The drone is far, far more precise than all of the drones we’ve used previously,” he adds. “Which helps us a lot because it is very crucial to have that very precise map, and also it adds more credibility to what’s created.”


Field map deliverables of the P4 Multispectral + software solution

Craig notes the group has yet to test out the included Real-Time Kinematic (RTK) corrections features, achieving accurate enough results with the on-board GPS module.

And of course, having a fully-dedicated, integrated multispectral camera array capturing 5 spectral (Blue, Green, Red, Red Edge) and near infrared bands (plus the standard RGB), didn’t hurt either. The camera has performed above and beyond Craig and the team at GROUPAMA’s expectations, proving more accurate with better resolution than the satellite imagery many French farmers had grown accustomed to using for mapping.

P4 Multispectral sensors

The DJI P4M is equipped with 1 RGB camera and a multispectral camera array with 5 cameras covering Blue, Green, Red, Red Edge, and Near-Infrared bands

“From the numbers I can remember I think it was roughly like 20 meters per pixel or something like that on the satellite imagery, and we can deliver resolutions under 10 centimeters per pixel with the P4M,” he says.


One aspect of the GROUPAMA Rapeseed project that can’t be measured by a sensor is the peace of mind it provides the group’s farmer customers that they are getting high quality, accurate data to use in the decision-making processes.

“Some of my experts have told me, it’s almost like using the drone is a kind of uniting force in the relationship between them and the farmer,” he shares. “The farmer likes it that they are here and using something so accurate and cutting edge on their fields, and it helps change the conversation from our experts trying to sell them products to our experts are now helping them farm more accurately.”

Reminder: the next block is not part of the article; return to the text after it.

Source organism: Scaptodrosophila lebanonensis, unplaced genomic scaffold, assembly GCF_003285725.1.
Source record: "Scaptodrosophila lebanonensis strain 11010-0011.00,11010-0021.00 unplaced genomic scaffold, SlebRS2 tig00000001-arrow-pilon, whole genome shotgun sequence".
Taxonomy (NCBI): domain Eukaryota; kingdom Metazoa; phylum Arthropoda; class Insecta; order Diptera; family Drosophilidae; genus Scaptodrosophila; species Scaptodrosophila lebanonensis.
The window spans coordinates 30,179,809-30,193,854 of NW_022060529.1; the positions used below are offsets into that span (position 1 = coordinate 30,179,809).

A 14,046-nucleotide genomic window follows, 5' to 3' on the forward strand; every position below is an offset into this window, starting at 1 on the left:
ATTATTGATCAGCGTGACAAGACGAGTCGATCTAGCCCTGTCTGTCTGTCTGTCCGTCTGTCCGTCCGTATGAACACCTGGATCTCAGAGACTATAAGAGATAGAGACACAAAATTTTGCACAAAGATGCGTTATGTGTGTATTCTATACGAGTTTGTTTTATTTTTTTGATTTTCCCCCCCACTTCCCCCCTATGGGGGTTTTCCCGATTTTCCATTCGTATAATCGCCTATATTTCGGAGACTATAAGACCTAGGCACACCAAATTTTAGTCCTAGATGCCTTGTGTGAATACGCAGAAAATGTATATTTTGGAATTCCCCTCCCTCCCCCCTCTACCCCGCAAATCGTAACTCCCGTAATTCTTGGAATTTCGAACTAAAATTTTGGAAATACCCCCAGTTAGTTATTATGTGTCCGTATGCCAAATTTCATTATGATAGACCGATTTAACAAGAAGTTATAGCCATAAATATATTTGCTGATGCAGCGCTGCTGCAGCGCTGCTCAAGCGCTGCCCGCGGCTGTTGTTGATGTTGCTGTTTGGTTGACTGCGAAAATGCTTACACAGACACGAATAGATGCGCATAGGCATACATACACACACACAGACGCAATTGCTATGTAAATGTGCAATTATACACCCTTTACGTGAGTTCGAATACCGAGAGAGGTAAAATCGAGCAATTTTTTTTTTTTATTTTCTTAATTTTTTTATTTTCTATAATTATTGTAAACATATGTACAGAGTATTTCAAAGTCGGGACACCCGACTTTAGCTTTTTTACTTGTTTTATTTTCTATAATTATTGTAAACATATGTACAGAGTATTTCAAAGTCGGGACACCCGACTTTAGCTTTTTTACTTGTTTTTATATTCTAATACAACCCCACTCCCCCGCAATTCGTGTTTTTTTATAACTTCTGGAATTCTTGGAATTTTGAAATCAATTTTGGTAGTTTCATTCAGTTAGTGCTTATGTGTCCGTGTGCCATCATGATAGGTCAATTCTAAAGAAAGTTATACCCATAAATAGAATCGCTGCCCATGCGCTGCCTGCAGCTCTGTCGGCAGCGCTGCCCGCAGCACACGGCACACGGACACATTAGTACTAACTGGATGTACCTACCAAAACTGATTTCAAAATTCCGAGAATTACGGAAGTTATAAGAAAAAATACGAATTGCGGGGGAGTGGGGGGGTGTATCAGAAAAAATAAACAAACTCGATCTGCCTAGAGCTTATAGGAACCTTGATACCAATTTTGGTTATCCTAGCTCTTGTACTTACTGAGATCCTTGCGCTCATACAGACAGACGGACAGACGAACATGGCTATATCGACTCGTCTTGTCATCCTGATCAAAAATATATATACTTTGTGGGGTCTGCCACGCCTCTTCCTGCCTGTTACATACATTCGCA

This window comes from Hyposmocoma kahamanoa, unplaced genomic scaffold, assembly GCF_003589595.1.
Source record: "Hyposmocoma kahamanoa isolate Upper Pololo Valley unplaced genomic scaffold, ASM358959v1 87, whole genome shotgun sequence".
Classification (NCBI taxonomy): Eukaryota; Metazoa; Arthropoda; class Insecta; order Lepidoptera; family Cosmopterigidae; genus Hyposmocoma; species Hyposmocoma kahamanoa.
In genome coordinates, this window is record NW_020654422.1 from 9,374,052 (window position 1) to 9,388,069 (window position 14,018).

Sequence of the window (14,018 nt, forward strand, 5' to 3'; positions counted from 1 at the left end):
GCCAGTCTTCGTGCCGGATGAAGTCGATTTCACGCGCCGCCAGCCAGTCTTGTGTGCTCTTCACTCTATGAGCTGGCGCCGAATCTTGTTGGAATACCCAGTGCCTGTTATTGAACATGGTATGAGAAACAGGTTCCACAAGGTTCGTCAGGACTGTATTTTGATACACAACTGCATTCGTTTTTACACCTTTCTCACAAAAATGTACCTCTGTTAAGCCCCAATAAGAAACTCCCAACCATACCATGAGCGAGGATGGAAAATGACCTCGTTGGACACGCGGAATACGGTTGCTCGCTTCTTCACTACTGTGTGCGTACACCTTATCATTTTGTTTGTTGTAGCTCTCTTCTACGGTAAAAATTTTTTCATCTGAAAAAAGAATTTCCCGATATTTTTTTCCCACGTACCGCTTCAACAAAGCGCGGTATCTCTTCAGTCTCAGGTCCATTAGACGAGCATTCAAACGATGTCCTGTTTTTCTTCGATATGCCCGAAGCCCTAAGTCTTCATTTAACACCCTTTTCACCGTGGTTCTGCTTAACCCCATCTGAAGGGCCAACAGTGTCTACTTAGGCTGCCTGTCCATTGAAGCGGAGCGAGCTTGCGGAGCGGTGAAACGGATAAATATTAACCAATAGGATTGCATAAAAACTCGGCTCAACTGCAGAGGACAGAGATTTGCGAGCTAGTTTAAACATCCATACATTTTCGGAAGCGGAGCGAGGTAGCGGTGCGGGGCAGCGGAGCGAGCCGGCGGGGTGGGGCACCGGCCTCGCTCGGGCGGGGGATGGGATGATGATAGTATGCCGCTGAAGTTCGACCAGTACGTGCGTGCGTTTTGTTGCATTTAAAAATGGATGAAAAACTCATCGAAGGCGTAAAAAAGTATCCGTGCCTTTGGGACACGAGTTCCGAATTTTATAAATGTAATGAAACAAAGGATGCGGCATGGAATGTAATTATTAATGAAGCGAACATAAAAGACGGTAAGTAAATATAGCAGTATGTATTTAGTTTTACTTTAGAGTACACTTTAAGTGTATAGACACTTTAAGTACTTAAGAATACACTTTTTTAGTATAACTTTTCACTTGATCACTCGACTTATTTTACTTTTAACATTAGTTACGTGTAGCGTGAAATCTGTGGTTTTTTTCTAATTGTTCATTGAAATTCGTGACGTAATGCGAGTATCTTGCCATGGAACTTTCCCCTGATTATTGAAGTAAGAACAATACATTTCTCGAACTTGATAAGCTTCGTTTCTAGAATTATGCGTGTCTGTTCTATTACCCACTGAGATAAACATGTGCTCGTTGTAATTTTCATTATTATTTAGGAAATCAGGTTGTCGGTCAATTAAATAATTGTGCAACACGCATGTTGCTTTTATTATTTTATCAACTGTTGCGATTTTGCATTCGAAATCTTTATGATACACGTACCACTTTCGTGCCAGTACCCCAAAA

Next up for the GROUPAMA drone program, according to Craig, is expansion of the program via the purchase of additional P4Ms for the GROUPAMA experts, so that farmers across the entire region can experience what the drone can do for their operations.

For a group insuring and servicing roughly half of the farmers in France, DJI has proven the solution that works the best.

“We figured they (DJI) were the best on the market, and we wanted to equip our guys with the best tools for the job,” Jingmin Guan says. “This project has proven that we were right, and the DJI P4M is the best solution for us.”

The P4 Multispectral is the world’s first truly accessible multispectral imaging drone designed for uses in precision agriculture and more by providing insights into plant health. The data a P4 Multispectral drone captures is the start to new intelligent agriculture missions, enabling farmers to add additional technology to truly bring their farming operations into the digital age. Learn more about the P4 Multispectral here.

GROUPAMA produced a video to highlight their efforts in developing their drone program and the value of their app as they deploy it across more farms in their region.


Photo taken at Salon International de l'agriculture 2020 (international agricultural exhibition) in Paris, FR

Pictured from left: Antoine Boudon - project owner of Phérodrone ( from ) another project of drone initiated  by Philippe Vayssac), Jean-Michel Rhit - one of our experts who have been working on for almost 4 years, Timothée Craig, Thierry Martel - CEO of the group GROUPAMA, Jingmin Guan. (photo courtesy - GROUPAMA)


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Matthew J. Grassi
About the Author Matthew J. Grassi